Today Aereo, tomorrow Dish? Broadcasters hope for a slippery slope

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The Supreme Court’s ruling against Aereo last week may have done more than just shutter the fledgling streaming service. It’s now being cited by broadcast networks in legal battles with other providers of streaming video.

Fox is currently tussling with Dish Networks in court over the latter’s Dish Anywhere streaming service and its accompanying Hopper DVR. The case is being heard by the Ninth U.S. Circuit Court of Appeal in Pasadena, Calif., next week.

At issue is Dish Anywhere, a service that lets Dish subscribers see live TV or programs recorded to their Hopper DVRs on their PCs, laptops, and mobile devices using Slingbox technology. Hopper’s “sideloading” feature lets Dish subscribers offload content from their Hopper DVR to an iPad for later viewing. Fox is not happy with this service. But it really hates Dish’s AutoHop option, which lets Dish viewers skip commercials in the Fox broadcasts.

And that’s where the Aereo case comes in. In case you’ve forgotten, the Supreme Court ruled last week that Aereo violated copyright laws by streaming live broadcast television to other devices without paying broadcasters for the privilege. Networks like Fox argued that Aereo’s core service constituted an unauthorized public broadcast of their programming, and a majority of justices agreed. Over the weekend, Aereo shut down its operations—temporarily, the company says, while it figures out its next step.

Broadcasters have already figured out their next step, and that’s to get the Aereo ruling applied to other cases. Citing last week’s decision, Fox lawyer Richard Stone argues that Dish’s use of Fox’s content is as illegal as Aereo’s usage is.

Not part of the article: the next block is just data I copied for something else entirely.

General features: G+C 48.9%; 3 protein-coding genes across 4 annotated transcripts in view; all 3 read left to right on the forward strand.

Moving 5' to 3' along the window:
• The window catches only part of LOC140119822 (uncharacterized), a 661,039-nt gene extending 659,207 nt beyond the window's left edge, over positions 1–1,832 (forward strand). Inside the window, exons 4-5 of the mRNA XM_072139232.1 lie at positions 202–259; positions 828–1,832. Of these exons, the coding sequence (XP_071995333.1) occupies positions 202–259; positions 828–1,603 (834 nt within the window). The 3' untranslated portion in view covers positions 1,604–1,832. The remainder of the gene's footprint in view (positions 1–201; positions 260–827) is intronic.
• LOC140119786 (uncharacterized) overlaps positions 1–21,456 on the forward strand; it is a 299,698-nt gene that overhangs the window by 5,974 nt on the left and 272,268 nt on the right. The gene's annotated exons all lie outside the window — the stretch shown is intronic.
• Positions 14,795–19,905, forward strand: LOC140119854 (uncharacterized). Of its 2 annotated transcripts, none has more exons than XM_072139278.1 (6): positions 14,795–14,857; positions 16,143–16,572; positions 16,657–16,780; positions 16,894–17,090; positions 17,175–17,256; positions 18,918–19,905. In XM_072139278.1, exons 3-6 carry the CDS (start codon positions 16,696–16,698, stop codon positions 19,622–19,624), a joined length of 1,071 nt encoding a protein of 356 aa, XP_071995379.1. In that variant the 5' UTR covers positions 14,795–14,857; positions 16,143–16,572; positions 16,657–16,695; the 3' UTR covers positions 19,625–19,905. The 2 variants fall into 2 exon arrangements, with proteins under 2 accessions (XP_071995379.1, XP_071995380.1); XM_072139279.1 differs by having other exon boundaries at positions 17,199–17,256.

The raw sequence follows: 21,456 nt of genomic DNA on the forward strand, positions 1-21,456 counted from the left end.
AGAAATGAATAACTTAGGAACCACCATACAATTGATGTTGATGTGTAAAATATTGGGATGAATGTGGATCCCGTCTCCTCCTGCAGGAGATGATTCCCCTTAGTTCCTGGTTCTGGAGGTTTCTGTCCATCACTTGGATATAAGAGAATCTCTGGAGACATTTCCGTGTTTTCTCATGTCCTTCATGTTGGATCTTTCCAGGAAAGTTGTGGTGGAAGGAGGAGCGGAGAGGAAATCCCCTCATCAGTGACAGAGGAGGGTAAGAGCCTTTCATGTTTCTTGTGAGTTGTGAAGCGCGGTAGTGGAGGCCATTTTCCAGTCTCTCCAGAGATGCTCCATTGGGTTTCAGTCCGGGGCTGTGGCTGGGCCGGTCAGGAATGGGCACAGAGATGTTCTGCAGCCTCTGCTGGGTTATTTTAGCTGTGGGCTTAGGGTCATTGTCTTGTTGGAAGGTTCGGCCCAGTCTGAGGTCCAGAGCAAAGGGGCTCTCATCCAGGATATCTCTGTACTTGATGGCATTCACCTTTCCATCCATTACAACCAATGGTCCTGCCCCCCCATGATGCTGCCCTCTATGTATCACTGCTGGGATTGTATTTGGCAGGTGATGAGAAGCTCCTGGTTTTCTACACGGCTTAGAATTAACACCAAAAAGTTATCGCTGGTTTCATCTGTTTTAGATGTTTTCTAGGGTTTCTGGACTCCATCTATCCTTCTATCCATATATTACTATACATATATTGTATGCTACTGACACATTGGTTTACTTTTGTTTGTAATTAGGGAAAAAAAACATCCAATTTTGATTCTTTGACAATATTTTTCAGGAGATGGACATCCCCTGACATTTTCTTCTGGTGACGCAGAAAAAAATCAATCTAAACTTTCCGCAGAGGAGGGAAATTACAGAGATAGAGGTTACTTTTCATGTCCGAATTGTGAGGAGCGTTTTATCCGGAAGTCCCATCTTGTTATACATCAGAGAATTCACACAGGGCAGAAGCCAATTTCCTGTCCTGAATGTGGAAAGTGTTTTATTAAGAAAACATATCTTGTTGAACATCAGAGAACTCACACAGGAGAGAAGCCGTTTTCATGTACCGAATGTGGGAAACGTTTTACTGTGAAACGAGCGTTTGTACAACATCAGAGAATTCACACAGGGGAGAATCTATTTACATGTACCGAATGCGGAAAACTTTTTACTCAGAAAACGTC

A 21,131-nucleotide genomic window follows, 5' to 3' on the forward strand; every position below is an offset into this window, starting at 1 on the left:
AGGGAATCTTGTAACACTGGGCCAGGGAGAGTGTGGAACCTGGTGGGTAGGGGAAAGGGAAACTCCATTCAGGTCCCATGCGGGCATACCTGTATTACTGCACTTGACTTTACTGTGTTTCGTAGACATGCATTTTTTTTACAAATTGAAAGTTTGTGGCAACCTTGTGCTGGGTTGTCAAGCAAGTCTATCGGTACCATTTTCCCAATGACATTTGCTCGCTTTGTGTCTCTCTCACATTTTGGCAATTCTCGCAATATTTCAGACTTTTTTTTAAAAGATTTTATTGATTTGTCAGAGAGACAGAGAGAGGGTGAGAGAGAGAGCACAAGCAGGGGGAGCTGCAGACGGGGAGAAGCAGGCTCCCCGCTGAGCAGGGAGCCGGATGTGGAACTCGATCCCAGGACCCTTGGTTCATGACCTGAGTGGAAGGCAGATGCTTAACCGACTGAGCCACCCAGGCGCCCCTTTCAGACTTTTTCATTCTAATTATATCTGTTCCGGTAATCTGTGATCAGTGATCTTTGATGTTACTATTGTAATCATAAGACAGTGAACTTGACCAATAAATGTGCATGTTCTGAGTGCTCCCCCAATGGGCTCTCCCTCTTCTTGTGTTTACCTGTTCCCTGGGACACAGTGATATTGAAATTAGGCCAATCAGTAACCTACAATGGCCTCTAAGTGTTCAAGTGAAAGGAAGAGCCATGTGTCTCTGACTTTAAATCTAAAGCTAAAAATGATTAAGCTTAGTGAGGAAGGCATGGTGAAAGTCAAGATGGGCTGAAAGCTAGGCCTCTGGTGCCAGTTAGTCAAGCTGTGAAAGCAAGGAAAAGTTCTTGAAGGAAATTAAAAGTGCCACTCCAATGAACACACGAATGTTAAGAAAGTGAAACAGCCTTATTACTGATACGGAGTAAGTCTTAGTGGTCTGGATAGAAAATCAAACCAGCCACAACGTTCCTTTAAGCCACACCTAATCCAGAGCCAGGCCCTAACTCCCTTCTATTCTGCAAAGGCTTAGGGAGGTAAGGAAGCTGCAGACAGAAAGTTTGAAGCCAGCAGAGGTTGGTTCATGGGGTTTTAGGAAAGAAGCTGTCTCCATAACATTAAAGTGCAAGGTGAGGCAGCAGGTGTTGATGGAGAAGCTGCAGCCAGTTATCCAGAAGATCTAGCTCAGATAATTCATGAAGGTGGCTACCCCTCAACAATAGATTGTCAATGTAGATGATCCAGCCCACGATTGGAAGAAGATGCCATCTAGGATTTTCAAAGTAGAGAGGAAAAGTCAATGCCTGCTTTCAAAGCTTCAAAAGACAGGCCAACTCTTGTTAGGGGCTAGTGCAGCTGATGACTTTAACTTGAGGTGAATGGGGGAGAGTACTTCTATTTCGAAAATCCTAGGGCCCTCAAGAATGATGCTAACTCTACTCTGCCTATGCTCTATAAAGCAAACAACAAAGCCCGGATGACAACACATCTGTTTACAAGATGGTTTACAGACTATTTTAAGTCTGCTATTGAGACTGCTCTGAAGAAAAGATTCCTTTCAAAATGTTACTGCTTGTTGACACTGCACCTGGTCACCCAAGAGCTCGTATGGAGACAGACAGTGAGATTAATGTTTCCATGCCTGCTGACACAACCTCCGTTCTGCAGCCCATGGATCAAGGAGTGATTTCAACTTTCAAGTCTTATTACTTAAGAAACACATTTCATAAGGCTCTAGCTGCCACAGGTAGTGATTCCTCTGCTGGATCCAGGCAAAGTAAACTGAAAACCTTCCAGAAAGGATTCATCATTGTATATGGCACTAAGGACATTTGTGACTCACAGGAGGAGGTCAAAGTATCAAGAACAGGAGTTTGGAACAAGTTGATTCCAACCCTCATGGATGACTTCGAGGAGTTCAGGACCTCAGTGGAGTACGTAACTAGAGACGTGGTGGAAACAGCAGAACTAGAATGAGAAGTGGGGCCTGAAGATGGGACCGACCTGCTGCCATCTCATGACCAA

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Dish Anywhere lets subscribers use a mobile device to watch live TV or programs they’ve recorded on their DVR. Fox is none too pleased with that capability.

“Dish, which engages in virtually identical conduct when it streams Fox’s programming to Dish subscribers over the Internet—albeit also in violation of an express contractual prohibition—has repeatedly raised the same defenses as Aereo which have now been rejected by the supreme court,” Stone wrote in a submission to the Ninth Circuit Court, as reported in The Guardian.

Maybe so. But there is a big difference between the Aereo and Dish cases: “Dish pays retransmission fees to Fox—Sling does not implicate pirating signals,” wrote Dish counsel E. Joshua Rosenkranz to the same court. “Customers pay for the right to receive works, with Fox’s authorization, and do receive them at home before sending them to themselves.”

A second Dish argument: The Supreme Court decision ruled against Aereo in part because its recording equipment was cloud-based, rather than in subscribers’ homes. In contrast, “Sling is not centrally controlled, and the device lives in the customer’s home,” Rosenkranz wrote. “Sling is just like a DVR or VCR—it is built right into the Hopper with Sling DVR in customers’ living rooms.”

Where this will go is anyone’s guess. The Supreme Court’s Aereo decision provides potent ammunition for both Fox and Dish. What is clear is that the Aereo decision has given broadcasters additional leverage when it comes to negotiating payment terms with distributors such as Dish, which is what this fight is all about. Ultimately, it’s about money.

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